Multiple billboards in Vancouver have been covered up after public complaints that the images featured were frightening, showed deceased people, and evoked the ongoing opioid and homelessness crises.
On March 30, seven billboards along the Arbutus Greenway had the artwork of Vancouver-based artist Steven Shearer installed. The artwork was part of the 2021 Capture Photography Festival and was intended to be on exhibition until May 21, 2021.
Shearer, a renowned artist, has had his work exhibited both nationally and internationally, including multiple solo exhibitions. He also has an archive of more than 63,000 digital images and paint clippings.
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The festival’s executive director, Emmy Lee Wall, says in a statement that Capture “received significant positive feedback” about the opportunity to view Shearer’s work publicly in Vancouver. They also worked with the artist for more than a year to turn the project into reality.
The festival, however, received complaints “regarding the suitability of these works as a public art installation.”
The images would be covered up two days after installation by Pattison Outdoor, the digital advertising company that owned the billboards. Shearer’s artwork showed pictures of people sleeping, which Wall describes as “a private and vulnerable act.”
“Capture and Pattison received various complaints including that the images were of deceased subjects, that they were frightening, and that they evoked the opioid and the homelessness crises,” Wall tells Daily Hive in an email.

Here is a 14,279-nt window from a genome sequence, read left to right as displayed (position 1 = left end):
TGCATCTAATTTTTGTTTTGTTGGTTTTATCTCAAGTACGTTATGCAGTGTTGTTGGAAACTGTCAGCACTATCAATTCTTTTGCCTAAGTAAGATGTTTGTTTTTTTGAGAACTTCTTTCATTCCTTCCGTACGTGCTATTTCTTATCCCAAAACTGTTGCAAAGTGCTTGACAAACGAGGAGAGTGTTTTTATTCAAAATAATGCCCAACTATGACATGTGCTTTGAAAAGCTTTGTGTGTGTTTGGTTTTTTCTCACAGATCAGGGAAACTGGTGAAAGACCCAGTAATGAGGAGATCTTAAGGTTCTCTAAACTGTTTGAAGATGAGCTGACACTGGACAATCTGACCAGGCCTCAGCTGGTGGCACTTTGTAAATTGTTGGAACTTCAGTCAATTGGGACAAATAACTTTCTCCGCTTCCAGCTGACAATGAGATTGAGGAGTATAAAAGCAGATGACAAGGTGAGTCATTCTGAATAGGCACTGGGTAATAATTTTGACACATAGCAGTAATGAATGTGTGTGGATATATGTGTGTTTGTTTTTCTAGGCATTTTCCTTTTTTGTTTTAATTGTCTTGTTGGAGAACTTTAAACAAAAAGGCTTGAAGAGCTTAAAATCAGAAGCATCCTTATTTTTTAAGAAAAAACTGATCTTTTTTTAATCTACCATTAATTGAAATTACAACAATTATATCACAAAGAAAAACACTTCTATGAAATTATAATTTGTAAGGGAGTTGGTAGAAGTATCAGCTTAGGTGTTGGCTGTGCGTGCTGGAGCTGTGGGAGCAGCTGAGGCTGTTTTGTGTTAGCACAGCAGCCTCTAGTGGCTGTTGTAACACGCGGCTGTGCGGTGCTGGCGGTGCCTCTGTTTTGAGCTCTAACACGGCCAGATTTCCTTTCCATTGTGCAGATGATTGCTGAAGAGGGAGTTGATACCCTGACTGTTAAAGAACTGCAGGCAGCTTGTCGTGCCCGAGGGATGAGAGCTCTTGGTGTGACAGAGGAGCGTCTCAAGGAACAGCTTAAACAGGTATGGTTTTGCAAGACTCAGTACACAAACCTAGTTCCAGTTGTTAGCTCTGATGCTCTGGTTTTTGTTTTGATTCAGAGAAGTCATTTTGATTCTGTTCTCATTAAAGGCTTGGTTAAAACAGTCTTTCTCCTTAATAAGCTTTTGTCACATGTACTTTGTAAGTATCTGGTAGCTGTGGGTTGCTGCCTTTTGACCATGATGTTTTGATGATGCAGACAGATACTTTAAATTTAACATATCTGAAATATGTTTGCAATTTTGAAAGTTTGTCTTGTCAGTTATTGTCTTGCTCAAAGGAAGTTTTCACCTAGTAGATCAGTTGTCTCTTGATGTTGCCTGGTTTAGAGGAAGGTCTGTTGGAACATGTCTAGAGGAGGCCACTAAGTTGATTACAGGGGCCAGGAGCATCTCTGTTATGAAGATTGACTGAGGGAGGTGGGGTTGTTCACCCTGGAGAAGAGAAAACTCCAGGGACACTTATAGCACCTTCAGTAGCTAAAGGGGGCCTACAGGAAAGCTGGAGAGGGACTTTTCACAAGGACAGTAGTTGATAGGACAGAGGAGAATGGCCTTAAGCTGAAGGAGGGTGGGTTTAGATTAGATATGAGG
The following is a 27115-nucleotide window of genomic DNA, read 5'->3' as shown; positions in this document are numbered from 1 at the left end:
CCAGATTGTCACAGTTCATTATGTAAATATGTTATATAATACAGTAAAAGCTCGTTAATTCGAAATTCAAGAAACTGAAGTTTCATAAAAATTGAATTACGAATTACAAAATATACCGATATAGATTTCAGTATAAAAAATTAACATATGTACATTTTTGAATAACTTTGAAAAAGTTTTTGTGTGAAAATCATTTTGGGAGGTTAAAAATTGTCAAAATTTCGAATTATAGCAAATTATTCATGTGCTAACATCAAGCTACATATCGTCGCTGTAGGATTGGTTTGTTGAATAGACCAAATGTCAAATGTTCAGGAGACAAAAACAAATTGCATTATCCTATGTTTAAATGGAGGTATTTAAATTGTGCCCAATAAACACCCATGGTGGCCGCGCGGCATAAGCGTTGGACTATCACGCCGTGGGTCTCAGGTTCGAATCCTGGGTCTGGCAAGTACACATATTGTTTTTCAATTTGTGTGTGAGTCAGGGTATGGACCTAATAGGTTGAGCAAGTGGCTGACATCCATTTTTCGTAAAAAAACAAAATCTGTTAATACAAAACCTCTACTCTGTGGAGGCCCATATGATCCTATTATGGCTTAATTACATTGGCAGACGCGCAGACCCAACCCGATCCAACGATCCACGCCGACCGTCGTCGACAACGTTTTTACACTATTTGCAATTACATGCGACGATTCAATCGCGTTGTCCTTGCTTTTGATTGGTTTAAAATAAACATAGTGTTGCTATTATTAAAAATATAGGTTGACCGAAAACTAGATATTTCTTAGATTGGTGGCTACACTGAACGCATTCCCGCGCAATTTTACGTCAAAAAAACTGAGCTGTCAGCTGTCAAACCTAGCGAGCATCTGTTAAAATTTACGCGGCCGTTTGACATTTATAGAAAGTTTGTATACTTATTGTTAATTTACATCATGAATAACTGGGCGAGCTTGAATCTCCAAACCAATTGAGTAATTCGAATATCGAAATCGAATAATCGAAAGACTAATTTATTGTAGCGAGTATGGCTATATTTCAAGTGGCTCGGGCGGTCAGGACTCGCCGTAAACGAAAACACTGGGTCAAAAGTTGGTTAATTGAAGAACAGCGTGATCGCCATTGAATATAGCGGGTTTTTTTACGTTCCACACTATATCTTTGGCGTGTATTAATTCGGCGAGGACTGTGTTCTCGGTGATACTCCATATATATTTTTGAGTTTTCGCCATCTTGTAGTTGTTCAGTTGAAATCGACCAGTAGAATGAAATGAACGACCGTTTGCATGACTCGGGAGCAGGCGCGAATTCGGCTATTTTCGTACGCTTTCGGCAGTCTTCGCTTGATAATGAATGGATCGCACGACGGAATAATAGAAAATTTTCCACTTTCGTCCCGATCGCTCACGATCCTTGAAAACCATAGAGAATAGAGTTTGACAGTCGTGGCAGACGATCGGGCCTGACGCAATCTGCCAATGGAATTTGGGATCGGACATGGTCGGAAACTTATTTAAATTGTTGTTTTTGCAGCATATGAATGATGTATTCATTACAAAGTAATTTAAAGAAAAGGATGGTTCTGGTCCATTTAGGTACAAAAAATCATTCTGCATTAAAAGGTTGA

And while Wall says that she respects the intense response and interpretations that viewers may have had, she also argues that it further displays how the images were able to spark a conversation.
“In a public space, the works offer a provocative and public commentary on the ways in which banal moments are often shared for public consumption,” Wall explains.
“The intense public reaction is, in fact, a confirmation that these works functioned as curatorially intended by sparking a dialogue about the thin line between public and private in contemporary society.”
The billboards were also accompanied by information panels that described the sleeping subjects. Additionally, the festival responded to complaints by sharing more information about the project and hosting a Q&A over their social media. They’ll also be holding a panel discussion to further explore some of the issues that were raised by the project.
And while Wall says that the removal of the images is disappointing, she added that Pattison Outdoor has worked with Capture since 2013 and has been “an incredible supporter of public art in the city.”
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She also says that it raises more questions around public art and the act of balancing artistic freedom with meaningful engagement.
“This is an important opportunity to take pause and consider the role of public art in our city,” she writes. “How we can balance individuals’ concerns with artistic freedom, the ways in which we might engage in meaningful, constructive dialogue around images that make us uncomfortable, and the methods by which we can make contemporary art more accessible to those who might not regularly engage with it.”
“These are not issues with easy answers but witnessing the response to these billboards makes it apparent that they are ever more urgent.”
Wall adds that Capture is profoundly grateful to Shearer for the thought-provoking work of his project. She also adds that the intense response from the public is a “testament to the enduring power of the photographic image.”
Daily Hive has reached out to Pattison Outdoor for additional comment.